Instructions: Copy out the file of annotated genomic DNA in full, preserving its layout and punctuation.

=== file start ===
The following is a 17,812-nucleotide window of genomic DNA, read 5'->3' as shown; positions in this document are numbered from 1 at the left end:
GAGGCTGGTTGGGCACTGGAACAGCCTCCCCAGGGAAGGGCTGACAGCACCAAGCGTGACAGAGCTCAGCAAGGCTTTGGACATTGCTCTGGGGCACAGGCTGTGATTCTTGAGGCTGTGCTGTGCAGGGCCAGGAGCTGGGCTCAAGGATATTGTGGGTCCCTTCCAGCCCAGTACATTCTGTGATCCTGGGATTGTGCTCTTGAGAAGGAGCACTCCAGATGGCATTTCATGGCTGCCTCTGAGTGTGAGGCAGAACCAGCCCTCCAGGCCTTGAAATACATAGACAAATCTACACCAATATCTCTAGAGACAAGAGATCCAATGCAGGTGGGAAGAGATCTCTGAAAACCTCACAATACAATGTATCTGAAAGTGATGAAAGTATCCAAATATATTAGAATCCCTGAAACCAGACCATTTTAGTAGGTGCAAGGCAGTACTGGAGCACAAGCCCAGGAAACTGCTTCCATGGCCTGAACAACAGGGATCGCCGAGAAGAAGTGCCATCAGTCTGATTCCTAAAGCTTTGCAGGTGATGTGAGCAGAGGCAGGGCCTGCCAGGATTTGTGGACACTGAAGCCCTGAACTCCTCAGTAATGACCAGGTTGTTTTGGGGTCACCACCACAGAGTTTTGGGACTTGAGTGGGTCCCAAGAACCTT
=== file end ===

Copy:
The following is a 17,812-nucleotide window of genomic DNA, read 5'->3' as shown; positions in this document are numbered from 1 at the left end:
GAGGCTGGTTGGGCACTGGAACAGCCTCCCCAGGGAAGGGCTGACAGCACCAAGCGTGACAGAGCTCAGCAAGGCTTTGGACATTGCTCTGGGGCACAGGCTGTGATTCTTGAGGCTGTGCTGTGCAGGGCCAGGAGCTGGGCTCAAGGATATTGTGGGTCCCTTCCAGCCCAGTACATTCTGTGATCCTGGGATTGTGCTCTTGAGAAGGAGCACTCCAGATGGCATTTCATGGCTGCCTCTGAGTGTGAGGCAGAACCAGCCCTCCAGGCCTTGAAATACATAGACAAATCTACACCAATATCTCTAGAGACAAGAGATCCAATGCAGGTGGGAAGAGATCTCTGAAAACCTCACAATACAATGTATCTGAAAGTGATGAAAGTATCCAAATATATTAGAATCCCTGAAACCAGACCATTTTAGTAGGTGCAAGGCAGTACTGGAGCACAAGCCCAGGAAACTGCTTCCATGGCCTGAACAACAGGGATCGCCGAGAAGAAGTGCCATCAGTCTGATTCCTAAAGCTTTGCAGGTGATGTGAGCAGAGGCAGGGCCTGCCAGGATTTGTGGACACTGAAGCCCTGAACTCCTCAGTAATGACCAGGTTGTTTTGGGGTCACCACCACAGAGTTTTGGGACTTGAGTGGGTCCCAAGAACCTT